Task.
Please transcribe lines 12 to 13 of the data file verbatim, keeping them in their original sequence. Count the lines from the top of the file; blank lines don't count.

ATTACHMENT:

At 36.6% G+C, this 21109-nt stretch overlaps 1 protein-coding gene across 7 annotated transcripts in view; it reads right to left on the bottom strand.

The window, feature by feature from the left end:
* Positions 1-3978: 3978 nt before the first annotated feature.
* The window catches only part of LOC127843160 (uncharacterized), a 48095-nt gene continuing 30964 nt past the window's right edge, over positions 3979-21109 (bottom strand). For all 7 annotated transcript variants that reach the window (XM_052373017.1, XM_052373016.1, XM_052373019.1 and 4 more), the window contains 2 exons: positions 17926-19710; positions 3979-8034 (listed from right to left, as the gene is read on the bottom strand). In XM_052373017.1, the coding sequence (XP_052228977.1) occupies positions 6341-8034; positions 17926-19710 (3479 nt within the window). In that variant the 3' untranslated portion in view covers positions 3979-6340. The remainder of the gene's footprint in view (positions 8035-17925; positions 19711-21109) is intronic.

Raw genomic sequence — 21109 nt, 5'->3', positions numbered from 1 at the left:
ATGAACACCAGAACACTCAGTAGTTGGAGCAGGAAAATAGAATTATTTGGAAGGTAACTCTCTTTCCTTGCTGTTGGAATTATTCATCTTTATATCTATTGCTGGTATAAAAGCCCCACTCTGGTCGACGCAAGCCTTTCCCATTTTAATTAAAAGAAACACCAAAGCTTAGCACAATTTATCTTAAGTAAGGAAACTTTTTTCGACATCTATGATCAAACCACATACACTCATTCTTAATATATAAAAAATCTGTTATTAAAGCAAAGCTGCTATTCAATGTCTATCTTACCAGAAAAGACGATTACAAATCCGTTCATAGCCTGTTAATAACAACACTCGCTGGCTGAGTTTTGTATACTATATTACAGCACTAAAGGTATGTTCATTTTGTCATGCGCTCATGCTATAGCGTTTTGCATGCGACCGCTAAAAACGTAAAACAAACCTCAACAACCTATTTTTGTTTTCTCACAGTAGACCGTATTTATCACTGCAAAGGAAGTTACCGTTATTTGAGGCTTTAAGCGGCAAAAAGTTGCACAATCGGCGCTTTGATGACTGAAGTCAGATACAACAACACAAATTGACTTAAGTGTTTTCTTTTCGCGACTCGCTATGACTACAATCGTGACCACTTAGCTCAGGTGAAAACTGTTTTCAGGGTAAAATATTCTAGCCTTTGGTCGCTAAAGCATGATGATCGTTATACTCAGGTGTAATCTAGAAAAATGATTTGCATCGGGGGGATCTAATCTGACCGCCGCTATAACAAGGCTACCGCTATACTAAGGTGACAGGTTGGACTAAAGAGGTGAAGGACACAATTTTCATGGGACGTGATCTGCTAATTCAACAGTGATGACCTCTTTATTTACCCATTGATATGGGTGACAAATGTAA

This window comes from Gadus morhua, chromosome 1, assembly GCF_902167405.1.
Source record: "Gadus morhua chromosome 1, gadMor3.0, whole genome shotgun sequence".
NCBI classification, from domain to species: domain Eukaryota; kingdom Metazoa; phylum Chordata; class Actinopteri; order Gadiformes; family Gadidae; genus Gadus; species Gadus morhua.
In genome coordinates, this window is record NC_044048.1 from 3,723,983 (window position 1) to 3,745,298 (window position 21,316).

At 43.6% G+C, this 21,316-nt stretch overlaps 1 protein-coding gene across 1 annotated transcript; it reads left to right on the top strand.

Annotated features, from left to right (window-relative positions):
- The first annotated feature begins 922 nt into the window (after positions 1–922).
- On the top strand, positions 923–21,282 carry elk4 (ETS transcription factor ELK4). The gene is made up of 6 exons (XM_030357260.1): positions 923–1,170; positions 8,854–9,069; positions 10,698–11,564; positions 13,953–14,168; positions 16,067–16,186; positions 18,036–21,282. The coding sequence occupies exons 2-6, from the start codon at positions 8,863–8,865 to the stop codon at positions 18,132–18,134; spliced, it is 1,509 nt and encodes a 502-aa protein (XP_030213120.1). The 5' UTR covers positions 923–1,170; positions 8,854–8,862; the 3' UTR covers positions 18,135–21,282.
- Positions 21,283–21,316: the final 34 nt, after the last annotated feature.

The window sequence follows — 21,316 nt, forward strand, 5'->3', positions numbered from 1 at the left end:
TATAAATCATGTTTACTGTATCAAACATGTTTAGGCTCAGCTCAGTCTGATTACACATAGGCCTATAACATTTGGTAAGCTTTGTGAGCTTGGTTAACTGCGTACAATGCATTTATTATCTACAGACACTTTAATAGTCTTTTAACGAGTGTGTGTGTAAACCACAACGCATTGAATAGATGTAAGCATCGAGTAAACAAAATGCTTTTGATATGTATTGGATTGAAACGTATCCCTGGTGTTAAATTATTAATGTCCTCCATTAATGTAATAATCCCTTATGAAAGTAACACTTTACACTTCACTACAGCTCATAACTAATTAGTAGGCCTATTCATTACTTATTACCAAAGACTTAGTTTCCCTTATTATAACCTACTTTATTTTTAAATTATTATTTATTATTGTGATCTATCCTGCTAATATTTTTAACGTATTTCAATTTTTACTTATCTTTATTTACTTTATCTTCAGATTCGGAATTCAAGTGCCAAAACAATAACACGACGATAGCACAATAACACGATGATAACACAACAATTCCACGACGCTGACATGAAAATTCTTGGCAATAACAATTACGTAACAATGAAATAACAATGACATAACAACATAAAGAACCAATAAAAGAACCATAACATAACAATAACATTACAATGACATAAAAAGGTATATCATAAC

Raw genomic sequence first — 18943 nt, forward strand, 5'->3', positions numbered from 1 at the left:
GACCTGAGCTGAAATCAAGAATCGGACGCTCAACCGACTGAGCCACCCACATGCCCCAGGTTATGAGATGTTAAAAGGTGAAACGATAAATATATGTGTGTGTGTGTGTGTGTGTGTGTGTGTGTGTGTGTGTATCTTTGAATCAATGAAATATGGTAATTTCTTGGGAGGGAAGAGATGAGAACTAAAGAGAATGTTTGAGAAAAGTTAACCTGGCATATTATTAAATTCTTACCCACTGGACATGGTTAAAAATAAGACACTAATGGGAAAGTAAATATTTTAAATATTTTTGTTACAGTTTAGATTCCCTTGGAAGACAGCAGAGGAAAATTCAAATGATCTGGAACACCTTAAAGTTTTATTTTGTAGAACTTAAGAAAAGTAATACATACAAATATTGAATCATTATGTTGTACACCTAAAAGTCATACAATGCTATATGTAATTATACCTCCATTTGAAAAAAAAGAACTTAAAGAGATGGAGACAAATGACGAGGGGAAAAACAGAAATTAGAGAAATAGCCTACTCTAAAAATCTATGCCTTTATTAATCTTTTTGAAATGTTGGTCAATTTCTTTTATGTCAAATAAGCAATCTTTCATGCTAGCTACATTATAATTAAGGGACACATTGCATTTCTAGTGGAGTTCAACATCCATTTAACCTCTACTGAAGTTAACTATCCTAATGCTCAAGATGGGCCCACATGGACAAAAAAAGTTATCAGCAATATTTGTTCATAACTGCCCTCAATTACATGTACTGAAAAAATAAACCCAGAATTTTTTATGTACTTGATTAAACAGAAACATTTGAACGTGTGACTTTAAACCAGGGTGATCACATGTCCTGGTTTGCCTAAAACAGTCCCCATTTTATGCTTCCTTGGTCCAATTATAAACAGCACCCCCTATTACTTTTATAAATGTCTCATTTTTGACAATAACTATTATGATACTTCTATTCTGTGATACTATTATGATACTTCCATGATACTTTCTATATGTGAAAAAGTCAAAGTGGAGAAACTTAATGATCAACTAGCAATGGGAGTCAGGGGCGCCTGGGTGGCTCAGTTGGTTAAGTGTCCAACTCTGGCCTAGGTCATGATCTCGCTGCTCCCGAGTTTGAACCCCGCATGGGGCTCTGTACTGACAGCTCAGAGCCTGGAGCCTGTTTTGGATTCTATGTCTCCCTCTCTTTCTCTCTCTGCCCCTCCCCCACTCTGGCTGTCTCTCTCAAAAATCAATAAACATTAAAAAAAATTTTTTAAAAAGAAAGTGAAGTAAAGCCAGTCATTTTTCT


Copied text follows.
Annotated features, from left to right (window-relative positions):
- The first annotated feature begins 922 nt into the window (after positions 1–922).